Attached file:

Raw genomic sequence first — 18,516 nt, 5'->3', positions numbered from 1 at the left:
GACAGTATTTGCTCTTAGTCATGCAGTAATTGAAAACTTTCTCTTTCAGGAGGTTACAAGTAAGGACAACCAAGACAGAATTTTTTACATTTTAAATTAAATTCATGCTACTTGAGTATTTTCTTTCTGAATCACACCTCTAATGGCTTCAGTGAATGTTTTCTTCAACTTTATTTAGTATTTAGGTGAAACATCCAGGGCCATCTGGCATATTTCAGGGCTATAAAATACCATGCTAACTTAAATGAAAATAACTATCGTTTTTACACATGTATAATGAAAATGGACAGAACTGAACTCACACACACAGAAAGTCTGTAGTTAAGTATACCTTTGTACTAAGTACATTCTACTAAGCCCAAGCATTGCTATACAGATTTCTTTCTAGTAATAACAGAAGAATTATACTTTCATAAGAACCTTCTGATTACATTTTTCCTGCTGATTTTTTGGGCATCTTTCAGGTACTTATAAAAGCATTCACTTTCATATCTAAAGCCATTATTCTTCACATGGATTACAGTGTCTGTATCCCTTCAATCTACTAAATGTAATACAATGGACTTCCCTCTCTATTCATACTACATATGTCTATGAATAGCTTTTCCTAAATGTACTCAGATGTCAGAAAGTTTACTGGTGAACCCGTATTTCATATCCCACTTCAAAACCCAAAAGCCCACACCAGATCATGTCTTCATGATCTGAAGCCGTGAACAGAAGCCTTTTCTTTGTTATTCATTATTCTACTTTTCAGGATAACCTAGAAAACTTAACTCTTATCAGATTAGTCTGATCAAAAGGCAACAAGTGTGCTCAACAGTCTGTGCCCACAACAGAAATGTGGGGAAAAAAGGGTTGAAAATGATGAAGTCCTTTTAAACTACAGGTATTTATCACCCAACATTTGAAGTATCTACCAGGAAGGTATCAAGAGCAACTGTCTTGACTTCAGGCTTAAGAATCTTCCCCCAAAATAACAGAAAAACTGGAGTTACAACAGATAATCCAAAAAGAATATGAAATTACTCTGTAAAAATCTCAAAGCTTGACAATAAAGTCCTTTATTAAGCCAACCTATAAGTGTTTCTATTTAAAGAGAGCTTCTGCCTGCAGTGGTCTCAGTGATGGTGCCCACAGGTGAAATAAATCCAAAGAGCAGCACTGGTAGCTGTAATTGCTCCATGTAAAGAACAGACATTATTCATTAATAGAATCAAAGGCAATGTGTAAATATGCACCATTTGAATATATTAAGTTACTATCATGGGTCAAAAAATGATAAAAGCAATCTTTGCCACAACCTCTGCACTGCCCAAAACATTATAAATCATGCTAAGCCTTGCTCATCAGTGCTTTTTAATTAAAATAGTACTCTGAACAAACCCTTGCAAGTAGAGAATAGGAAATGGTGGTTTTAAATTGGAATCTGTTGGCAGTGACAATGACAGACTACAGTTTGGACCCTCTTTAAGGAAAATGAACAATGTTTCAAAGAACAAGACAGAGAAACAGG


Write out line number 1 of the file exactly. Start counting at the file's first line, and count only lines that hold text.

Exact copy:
Raw genomic sequence first — 18,516 nt, 5'->3', positions numbered from 1 at the left: